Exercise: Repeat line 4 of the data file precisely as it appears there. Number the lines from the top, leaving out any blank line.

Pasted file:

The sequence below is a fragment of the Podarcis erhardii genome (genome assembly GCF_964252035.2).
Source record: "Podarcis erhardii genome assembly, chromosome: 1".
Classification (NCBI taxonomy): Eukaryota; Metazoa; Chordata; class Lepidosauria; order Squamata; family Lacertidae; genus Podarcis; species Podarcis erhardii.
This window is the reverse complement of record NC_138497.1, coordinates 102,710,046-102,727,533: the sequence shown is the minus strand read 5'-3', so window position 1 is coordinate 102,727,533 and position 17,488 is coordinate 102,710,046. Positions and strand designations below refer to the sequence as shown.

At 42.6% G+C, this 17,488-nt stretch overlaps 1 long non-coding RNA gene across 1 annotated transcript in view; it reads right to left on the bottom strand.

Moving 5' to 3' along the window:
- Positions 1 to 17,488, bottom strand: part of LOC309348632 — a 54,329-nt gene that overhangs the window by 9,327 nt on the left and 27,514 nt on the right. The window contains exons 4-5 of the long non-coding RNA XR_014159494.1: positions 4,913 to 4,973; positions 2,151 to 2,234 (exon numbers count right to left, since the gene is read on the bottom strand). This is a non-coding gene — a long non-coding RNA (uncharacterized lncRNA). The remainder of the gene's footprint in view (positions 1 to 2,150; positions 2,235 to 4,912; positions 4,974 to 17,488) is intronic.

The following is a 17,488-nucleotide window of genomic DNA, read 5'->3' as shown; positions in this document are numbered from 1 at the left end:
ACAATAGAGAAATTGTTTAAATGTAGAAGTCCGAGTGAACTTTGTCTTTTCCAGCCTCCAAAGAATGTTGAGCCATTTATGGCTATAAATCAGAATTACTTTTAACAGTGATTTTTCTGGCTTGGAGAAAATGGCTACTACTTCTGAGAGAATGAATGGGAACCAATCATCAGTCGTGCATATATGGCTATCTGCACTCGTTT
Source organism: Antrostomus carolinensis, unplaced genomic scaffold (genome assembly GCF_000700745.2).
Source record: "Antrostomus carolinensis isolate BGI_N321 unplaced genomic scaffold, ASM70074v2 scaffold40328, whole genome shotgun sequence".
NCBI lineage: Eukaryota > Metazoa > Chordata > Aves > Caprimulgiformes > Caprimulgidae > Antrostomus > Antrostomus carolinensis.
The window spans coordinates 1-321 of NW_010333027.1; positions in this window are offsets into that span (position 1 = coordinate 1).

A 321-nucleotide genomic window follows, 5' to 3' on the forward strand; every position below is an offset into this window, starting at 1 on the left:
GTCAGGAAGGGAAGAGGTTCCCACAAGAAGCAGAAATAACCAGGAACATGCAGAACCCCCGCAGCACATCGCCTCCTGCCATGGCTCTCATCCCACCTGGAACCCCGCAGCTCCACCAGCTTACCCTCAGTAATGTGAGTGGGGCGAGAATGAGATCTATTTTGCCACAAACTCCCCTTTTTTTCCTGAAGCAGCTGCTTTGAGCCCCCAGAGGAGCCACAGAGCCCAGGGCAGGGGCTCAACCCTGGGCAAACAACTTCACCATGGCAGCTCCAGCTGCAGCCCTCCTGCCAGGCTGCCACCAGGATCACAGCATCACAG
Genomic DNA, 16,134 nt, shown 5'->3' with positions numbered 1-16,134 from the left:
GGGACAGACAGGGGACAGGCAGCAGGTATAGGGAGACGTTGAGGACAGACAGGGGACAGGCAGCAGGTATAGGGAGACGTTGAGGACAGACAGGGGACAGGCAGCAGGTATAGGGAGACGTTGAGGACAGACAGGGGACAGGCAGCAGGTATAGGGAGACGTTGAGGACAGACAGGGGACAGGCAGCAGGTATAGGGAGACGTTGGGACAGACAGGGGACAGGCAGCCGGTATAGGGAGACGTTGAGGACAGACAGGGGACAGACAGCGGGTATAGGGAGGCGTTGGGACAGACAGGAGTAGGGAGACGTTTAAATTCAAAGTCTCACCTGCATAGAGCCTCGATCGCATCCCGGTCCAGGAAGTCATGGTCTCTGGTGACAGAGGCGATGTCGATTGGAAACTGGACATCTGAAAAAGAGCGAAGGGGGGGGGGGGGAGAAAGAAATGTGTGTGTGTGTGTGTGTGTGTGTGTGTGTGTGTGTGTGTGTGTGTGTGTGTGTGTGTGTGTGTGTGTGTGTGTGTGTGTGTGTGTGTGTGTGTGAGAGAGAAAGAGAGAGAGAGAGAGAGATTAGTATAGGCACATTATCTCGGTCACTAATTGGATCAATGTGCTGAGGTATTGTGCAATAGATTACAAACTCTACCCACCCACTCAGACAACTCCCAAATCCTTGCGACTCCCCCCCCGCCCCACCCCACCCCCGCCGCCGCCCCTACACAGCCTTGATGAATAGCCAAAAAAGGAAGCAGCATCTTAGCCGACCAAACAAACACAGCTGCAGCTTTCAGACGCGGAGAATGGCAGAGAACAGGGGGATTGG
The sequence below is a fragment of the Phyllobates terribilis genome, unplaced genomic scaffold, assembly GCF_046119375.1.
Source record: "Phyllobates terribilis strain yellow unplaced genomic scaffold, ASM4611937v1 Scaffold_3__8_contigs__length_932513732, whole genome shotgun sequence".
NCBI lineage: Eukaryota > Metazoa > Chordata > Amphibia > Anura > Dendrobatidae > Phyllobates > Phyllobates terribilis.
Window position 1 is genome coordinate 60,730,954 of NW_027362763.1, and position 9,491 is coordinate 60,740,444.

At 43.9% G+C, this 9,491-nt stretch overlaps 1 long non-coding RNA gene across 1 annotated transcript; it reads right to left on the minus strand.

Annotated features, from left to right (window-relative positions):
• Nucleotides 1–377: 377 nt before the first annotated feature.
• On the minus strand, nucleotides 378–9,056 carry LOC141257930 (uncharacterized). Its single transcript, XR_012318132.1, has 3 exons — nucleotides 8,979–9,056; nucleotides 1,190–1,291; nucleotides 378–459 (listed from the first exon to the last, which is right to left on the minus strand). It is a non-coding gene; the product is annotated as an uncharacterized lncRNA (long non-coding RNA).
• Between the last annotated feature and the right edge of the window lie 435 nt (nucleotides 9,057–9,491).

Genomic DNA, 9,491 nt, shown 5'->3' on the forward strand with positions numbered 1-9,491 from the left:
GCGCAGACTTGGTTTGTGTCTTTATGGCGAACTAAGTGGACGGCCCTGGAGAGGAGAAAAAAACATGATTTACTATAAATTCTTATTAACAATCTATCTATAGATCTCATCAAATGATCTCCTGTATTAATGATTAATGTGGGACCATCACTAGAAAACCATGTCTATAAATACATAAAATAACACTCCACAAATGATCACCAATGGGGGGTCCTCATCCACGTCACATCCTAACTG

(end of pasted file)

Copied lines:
This window is the reverse complement of record NC_138497.1, coordinates 102,710,046-102,727,533: the sequence shown is the minus strand read 5'-3', so window position 1 is coordinate 102,727,533 and position 17,488 is coordinate 102,710,046. Positions and strand designations below refer to the sequence as shown.